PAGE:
The Father of Dead Tongues 2300: What a Prodigy of a World!

The year is 2300. “What a prodigy of a world!” my great-great-grandfather would exclaim with enthusiasm and astonishment. At present, the human being is devoted entirely, body and soul, to culture and science, to research and creation. Furthermore, modern man lacks what I call “sterile passions:” envy, rancor, hatred and many other denigrating feelings that abounded in the past.

A group of 200 men, relying on the discovery of the Time Tunnel and the crystallite substance that makes them invisible to everyone except their colleagues, were selected to carry out historical research in Venezuela in 1982. Upon conclusion of this research, it was necessary to appear before the Writers Association, which was commemorating the month of language. This research consisted of finding out the harmful or beneficial use that had been given to words.

The 200 explorers departed and, after 15 days, only 70 returned. They had interviews with the research director and expressed how pleased they were with the Venezuela of ’82. Luckily, they had witnessed the lives of people whose goals were respect, communication, sincerity, loyalty and love.

The director, upon finding himself alone, asked himself: “And what happened to the rest of the explorers?” He decided to embark in the Time Tunnel. Upon reaching the study site, he found his colleagues dead, with faces of fright, horror, scorn and disgust. He took charge of matters and began to observe the use that had been given to words by these beings that had been seen and heard by the explorers who had perished.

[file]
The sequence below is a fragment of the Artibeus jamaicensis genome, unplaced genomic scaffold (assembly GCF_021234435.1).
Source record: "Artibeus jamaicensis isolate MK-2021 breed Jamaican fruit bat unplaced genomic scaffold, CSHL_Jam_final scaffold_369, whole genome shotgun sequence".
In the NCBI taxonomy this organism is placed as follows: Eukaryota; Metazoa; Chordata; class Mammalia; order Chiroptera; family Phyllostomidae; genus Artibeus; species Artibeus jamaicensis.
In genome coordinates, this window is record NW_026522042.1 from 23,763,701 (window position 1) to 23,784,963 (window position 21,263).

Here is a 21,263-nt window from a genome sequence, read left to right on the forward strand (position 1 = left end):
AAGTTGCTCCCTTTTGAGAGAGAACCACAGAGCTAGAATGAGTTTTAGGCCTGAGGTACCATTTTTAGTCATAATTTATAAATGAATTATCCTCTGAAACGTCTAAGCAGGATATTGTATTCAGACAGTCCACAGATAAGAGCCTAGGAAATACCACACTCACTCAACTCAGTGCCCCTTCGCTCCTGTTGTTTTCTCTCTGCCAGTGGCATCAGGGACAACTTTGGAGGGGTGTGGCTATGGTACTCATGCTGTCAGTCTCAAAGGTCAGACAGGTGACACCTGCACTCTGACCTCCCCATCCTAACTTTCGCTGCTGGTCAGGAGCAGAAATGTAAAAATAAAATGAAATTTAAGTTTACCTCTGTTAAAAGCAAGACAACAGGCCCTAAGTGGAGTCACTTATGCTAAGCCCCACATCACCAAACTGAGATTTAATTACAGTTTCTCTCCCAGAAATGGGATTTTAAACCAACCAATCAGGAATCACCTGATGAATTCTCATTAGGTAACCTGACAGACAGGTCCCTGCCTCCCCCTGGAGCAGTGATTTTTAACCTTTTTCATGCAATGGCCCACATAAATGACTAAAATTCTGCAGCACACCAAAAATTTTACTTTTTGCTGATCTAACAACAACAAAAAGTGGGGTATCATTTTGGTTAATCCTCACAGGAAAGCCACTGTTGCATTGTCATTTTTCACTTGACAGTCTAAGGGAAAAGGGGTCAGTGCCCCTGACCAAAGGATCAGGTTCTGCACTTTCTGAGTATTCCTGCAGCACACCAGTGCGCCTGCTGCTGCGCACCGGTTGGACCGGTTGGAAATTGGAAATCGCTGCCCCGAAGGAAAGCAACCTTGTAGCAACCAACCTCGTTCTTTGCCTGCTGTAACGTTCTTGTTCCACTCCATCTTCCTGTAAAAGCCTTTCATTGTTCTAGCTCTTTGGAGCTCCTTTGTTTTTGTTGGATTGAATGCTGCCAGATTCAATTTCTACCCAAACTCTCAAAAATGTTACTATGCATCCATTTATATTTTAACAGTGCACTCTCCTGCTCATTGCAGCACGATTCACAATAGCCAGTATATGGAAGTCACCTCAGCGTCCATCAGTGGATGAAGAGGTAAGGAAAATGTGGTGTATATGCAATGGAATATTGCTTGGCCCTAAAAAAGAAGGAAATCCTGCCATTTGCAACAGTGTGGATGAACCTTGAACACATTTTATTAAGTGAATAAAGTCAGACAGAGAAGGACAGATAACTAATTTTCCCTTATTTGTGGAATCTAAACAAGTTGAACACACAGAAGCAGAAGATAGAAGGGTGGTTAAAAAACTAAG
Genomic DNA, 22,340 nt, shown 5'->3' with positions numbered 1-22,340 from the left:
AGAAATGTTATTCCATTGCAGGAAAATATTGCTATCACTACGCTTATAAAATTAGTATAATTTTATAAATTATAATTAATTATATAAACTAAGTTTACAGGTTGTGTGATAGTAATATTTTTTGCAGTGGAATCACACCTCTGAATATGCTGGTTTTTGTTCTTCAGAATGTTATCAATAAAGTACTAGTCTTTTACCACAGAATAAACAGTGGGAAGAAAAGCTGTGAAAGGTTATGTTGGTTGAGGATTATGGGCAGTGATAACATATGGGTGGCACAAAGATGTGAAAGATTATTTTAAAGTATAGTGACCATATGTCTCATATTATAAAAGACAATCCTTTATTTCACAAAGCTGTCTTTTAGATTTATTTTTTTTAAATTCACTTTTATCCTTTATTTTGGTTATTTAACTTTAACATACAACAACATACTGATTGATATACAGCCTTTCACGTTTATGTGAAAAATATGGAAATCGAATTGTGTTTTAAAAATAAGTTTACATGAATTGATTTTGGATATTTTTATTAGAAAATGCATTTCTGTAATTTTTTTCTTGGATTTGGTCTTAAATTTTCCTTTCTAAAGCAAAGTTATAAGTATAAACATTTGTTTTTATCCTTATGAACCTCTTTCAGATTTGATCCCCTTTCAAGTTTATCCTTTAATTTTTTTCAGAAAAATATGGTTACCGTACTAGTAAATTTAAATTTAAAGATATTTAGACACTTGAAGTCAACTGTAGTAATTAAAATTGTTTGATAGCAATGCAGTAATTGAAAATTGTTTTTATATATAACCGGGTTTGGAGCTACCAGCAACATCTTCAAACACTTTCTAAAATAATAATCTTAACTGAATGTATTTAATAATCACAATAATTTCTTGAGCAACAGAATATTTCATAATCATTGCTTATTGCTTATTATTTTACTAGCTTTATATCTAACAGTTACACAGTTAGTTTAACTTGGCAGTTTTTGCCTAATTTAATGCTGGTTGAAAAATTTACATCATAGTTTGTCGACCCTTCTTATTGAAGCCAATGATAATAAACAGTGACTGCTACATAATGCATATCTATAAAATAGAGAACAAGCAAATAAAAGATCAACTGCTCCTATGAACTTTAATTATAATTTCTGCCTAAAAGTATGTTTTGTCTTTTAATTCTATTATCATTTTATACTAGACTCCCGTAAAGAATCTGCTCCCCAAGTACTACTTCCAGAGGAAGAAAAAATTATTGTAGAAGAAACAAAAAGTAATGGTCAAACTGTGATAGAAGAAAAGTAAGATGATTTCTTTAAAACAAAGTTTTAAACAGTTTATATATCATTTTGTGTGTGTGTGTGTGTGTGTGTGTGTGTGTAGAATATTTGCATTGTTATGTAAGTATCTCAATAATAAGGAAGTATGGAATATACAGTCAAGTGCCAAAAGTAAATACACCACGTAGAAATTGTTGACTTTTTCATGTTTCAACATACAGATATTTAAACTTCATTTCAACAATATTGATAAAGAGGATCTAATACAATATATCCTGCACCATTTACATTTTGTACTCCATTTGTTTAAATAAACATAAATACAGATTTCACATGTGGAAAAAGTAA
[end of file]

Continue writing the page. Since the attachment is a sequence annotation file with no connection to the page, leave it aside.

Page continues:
Such a show! He could hardly believe it. Now he understood why his men had died so disillusioned with their predecessors. He realized that in 1982, some men, shielding themselves through their words, were capable of the worst: libel, slander, lies, bribery, deceit, fraud, hoaxes, tricks, swindles, mockery, scams, lures, cons and dirty tricks.

In one of the homes he ended up in, he took possession of a pair of scissors and mercilessly cut out these beings’ tongues.

He returned home, prepared the report and, once it was ready, he presented it to the Writers Association. After listening to it and full of joy, they decorated him with a title never before created. From that day he was called “The Father of Dead Tongues.”

With a firm voice and invulnerable spirit, the president of this Association stated in order to bring the act to a close: “Gentlemen, now we are sure to be able to perform historical research anew without the obstacle and meddling of snakelike tongues that deserve to be dead.”



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Lida Prypchan

Psychiatrist & Writer — Writing and meditating at the intersection of psychiatry, philosophy, Buddhism and the arts. More information at